"Our republic may have been disrupted yesterday, but the determination of our lawmakers to carry out the affairs of the people did not waver. Because of their efforts, supported by local and federal security forces and the National Guard, the attempts of those who tried to prevent our government from functioning failed," he said.
In recent weeks, Biden and members of his team have complained about the lack of cooperation from political officials at the Pentagon in carrying out the transition of power.
On December 18, Miller announced a suspension of meetings with Biden's team until after January 1, which the Democrats denounced as a decision that is part of the "resistance" of some sectors to the transition.
At the beginning of December, the White House dismissed nine members of the Pentagon's Defense Trade Council, of a consultative nature, in order to place Trump's allies on it, the political media reported at that time.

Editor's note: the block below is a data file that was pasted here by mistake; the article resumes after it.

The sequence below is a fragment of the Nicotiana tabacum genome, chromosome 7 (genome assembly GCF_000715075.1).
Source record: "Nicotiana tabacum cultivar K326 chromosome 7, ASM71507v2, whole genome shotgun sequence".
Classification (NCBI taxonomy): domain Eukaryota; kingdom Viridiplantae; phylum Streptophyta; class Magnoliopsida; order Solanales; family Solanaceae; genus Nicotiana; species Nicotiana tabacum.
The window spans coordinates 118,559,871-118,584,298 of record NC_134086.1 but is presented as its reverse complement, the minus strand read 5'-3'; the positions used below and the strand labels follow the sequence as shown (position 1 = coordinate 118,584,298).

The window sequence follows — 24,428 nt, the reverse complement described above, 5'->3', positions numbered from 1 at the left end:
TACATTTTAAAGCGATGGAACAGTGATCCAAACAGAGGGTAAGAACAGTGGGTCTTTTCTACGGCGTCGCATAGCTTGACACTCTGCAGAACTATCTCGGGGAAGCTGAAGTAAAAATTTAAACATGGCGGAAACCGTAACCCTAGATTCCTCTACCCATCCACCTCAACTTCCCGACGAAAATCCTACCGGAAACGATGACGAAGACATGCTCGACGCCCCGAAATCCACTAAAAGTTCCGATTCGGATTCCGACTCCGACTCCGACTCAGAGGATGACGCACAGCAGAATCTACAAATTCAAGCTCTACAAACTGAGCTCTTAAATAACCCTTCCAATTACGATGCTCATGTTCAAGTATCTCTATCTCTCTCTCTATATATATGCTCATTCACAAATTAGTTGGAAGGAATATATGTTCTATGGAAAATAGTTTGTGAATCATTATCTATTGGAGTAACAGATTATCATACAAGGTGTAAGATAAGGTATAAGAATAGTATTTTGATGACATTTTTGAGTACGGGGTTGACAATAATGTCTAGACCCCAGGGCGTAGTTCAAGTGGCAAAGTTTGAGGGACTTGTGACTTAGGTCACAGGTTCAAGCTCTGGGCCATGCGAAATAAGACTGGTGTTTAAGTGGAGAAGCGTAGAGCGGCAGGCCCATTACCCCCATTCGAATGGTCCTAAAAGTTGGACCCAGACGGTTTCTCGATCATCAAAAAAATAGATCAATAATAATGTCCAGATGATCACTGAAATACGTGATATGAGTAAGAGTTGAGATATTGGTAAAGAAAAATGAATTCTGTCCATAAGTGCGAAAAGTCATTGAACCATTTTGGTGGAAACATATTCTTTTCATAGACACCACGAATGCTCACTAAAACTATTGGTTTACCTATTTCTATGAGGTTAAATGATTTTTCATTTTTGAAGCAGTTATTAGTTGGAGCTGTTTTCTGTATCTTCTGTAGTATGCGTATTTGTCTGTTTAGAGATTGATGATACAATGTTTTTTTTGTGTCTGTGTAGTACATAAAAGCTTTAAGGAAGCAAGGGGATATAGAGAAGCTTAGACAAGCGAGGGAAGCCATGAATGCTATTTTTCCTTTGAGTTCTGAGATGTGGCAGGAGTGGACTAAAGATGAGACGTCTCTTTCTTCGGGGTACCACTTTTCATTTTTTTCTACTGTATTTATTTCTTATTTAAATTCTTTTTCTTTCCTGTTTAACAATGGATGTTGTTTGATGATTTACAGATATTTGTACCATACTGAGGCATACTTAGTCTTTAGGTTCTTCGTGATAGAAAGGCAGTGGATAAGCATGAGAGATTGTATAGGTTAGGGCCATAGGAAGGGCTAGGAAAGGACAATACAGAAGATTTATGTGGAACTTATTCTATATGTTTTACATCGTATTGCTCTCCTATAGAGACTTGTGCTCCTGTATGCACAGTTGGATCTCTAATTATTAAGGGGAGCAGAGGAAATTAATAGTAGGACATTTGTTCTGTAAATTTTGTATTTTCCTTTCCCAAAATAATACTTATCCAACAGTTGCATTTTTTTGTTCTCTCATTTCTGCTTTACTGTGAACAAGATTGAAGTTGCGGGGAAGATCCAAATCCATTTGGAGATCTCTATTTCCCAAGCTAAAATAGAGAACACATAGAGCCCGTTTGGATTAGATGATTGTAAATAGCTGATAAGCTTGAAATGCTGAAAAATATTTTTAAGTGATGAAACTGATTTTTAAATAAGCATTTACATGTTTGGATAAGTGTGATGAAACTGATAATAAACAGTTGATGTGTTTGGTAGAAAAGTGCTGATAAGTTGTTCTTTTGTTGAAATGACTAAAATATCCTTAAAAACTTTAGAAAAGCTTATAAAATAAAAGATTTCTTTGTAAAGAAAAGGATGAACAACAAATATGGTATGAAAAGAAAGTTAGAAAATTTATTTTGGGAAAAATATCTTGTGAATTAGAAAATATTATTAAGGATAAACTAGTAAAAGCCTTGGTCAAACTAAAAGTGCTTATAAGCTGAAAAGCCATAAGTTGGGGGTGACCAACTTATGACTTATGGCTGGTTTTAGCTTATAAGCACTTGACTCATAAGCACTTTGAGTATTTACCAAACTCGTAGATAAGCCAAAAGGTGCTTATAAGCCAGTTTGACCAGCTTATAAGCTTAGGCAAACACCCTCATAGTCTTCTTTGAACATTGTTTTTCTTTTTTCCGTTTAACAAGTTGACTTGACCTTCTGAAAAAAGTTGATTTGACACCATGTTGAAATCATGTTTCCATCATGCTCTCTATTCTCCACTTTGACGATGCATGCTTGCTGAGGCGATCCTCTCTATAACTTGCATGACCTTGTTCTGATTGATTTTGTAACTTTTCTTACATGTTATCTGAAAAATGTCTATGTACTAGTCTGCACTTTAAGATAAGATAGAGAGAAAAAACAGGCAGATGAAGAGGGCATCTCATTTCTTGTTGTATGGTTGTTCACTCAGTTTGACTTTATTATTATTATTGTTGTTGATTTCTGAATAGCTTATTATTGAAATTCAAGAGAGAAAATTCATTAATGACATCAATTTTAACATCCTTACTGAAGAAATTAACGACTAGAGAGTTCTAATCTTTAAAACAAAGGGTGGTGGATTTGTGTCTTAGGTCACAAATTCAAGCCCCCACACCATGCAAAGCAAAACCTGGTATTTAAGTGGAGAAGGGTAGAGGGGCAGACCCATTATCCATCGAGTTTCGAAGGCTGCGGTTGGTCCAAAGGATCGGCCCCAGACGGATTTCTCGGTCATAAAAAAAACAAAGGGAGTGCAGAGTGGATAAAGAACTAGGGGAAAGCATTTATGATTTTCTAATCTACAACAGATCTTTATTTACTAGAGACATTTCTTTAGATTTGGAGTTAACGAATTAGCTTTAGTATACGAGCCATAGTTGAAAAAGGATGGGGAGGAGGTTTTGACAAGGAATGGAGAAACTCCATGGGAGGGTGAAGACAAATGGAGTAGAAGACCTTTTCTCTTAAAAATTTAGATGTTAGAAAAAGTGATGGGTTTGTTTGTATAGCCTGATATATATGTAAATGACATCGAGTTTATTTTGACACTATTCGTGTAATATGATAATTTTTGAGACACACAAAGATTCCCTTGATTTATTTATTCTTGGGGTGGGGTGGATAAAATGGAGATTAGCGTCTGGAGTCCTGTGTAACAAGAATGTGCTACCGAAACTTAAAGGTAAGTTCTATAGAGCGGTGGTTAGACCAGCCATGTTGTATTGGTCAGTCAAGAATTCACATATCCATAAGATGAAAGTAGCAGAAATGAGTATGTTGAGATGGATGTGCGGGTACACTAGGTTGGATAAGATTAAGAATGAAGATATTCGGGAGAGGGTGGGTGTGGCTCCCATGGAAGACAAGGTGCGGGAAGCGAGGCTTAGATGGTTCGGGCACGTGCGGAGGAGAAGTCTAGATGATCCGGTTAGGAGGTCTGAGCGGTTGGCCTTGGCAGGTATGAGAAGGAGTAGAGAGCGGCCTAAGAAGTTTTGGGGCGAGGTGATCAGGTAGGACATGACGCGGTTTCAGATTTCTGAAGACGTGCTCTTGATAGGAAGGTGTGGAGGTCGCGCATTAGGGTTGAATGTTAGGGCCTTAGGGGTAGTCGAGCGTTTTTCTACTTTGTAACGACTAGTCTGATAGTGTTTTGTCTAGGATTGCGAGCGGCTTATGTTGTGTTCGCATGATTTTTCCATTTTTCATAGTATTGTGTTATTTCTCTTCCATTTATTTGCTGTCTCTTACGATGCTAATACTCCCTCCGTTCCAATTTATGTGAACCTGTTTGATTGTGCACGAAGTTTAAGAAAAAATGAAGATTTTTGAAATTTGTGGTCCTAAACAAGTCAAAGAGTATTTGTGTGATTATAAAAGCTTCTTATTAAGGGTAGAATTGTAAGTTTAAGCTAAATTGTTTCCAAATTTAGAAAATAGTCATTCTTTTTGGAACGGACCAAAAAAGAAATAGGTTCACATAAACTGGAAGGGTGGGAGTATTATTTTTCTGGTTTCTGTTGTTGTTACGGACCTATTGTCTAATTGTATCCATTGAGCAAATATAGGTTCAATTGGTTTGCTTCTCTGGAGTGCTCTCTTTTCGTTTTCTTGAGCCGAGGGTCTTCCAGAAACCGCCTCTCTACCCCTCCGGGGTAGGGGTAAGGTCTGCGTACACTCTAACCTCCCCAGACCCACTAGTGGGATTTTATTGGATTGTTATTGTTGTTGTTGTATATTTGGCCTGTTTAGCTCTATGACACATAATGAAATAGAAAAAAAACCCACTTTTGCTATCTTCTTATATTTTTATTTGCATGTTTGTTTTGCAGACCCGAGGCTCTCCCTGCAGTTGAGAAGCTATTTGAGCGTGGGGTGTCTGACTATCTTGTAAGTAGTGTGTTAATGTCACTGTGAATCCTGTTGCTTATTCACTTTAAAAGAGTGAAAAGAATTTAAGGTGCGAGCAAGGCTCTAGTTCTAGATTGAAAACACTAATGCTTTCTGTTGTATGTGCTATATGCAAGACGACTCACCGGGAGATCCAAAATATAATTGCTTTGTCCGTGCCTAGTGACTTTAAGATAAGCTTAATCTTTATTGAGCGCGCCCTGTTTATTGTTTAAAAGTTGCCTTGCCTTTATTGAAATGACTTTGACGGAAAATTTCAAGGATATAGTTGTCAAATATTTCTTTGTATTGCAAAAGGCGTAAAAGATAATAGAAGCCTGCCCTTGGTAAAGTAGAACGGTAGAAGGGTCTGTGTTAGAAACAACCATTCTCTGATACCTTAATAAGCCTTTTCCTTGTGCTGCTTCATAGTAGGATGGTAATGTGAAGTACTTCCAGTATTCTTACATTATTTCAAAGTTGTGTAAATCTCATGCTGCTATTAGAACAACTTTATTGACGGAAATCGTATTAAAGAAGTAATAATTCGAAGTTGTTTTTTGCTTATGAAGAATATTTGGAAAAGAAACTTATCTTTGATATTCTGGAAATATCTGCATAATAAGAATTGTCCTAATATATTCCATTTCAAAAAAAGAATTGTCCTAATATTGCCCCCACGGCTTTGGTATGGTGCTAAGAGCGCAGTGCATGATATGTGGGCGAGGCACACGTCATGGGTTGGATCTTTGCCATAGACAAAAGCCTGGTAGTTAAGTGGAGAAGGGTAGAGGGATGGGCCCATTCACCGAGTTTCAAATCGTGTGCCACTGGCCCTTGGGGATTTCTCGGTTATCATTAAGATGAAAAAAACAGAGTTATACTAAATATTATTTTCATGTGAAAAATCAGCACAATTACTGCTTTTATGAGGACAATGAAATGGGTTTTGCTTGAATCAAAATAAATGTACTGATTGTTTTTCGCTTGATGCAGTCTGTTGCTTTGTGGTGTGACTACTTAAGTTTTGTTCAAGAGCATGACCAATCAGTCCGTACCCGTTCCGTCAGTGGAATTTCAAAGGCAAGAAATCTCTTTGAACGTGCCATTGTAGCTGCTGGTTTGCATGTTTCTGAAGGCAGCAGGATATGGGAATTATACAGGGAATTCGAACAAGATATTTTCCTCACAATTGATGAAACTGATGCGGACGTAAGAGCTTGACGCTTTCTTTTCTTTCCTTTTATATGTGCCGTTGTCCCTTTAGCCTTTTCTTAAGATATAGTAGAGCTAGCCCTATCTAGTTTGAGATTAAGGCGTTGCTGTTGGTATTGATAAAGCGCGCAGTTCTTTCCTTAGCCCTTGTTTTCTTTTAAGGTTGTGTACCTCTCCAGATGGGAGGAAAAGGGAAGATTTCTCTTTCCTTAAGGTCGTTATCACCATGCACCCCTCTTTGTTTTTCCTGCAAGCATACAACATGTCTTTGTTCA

On November 9, Trump fired then-Defense Secretary Mark Esper, who last summer opposed sending military units to quell the race riots, with Miller in his place.
Following that decision, the civilian leadership of the Pentagon resigned and the White House took advantage of his departure to place three of its allies in the posts of Secretary of Defense for Policy, Assistant Secretary of Defense for Intelligence and Security, and Chief of Staff of the Defense Department.
Wall Street closes with triple record after Biden's victory is confirmed
Wall Street closed with a profit Thursday and its three main indicators registered historical highs after the U.S. Congress confirmed Joe Biden as president and the Democrats got the majority in the Senate for their victory in Georgia.
At the end of the session at the New York Stock Exchange, the Dow Jones Industrials rose 0.69% or 211.73 points to a record 31,041.13, a level never seen before, driven by big names like Walgreens (5.18%), Apple (3.41%) and JPMorgan Chase (3.28%).
Also in terms of records, the selective S&P 500 rose by 1.48% or 55.65 points to 3,803.79 units, and the Nasdaq composite index, which brings together the most important technologies in the market, advanced by a solid 2.56% or 326.69 points to 13,067.48 units.
By sector, today's progress was led precisely by technology companies (2.65%), followed by non-essential goods (1.8%), energy (1.49%) and financial (1.47%).